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Don't even think about retiring until you have these 3 things paid off — and no, your mortgage isn't one of them

Don't even think about retiring until you have these 3 things paid off — and no, your mortgage isn't one of them
Don't even think about retiring until you have these 3 things paid off — and no, your mortgage isn't one of them

Millions of Americans spend their working days dreaming about retirement. Yet millions of Americans also fail to take the crucial financial steps they should take before becoming a retiree.

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While many understand it’s important to pay down loans, they’re often focusing on the wrong ones — prioritizing their mortgages, which have lower interest rates, rather than expensive high-interest accounts.

Here are the three loans Americans must pay off before even considering retirement.

School loans

College loans are some of the longest lasting debts Americans deal with. What’s more, those loans may increase as you near retirement if you’ve borrowed money to help children through college, too.

While federal student loans are inexpensive right now, the payment and interest freeze introduced by the Biden administration only lasts until the end of August.

And those loans last a long time.

According to a 2023 data from Education Data initiative, the average borrower takes about 20 years to pay off their loans.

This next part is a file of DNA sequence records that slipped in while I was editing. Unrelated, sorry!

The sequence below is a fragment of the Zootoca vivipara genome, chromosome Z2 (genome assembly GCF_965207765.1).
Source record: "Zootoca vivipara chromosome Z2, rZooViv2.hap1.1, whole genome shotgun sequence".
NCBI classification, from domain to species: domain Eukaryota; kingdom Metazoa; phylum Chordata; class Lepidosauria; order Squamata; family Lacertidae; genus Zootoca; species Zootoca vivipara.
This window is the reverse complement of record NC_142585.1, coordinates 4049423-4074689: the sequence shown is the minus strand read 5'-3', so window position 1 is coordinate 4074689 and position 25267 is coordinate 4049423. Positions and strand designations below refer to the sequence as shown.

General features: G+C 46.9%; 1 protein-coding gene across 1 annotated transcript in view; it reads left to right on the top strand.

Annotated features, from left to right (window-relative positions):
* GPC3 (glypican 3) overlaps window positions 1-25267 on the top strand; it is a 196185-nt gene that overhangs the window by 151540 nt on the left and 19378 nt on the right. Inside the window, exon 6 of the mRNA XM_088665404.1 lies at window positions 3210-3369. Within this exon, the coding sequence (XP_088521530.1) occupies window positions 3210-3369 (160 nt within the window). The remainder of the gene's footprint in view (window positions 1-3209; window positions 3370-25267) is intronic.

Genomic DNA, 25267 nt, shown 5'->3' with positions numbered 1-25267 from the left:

The data also shows baby boomers carry the highest average balance at $45,136 per borrower, with Gen X right behind them at just over $43,438.

Unlike a mortgage, many student loans aren’t tax deductible, and data from StudentAid.gov shows that 2.5 million borrowers were aged 62 and older.

And many are also paying for their children’s education at the same time as loan debt becomes harder and harder for everyone to pay given rising interest rates and everyday costs. About 25% of borrowers age 50 or older make loan payments on private student loans because the student failed to do so, according to the AARP.

So all those payments take away from your retirement income. It is also worth noting your Social Security benefits can be tarnished if you default on some federal student loans, according to Education Initiative.

Americans should therefore find a strategy to pay off their student loans that’s similar to how they make mortgage payments. This would involve scheduled payments taken out on a regular basis, paying off that debt faster and bringing you closer to your retirement goals.

Personal loans and credit cards

Personal loans and credit cards generally have the highest interest rates. This is especially true with credit cards, which currently have an average interest rate of 23.55% in the United States, according to LendingTree. It’s the highest rate since the company began tracking rates monthly in 2019.

It's not unusual for personal expenses to end up languishing on a credit card — both expected costs from moving or paying for a wedding as well as unexpected medical bills or funeral costs.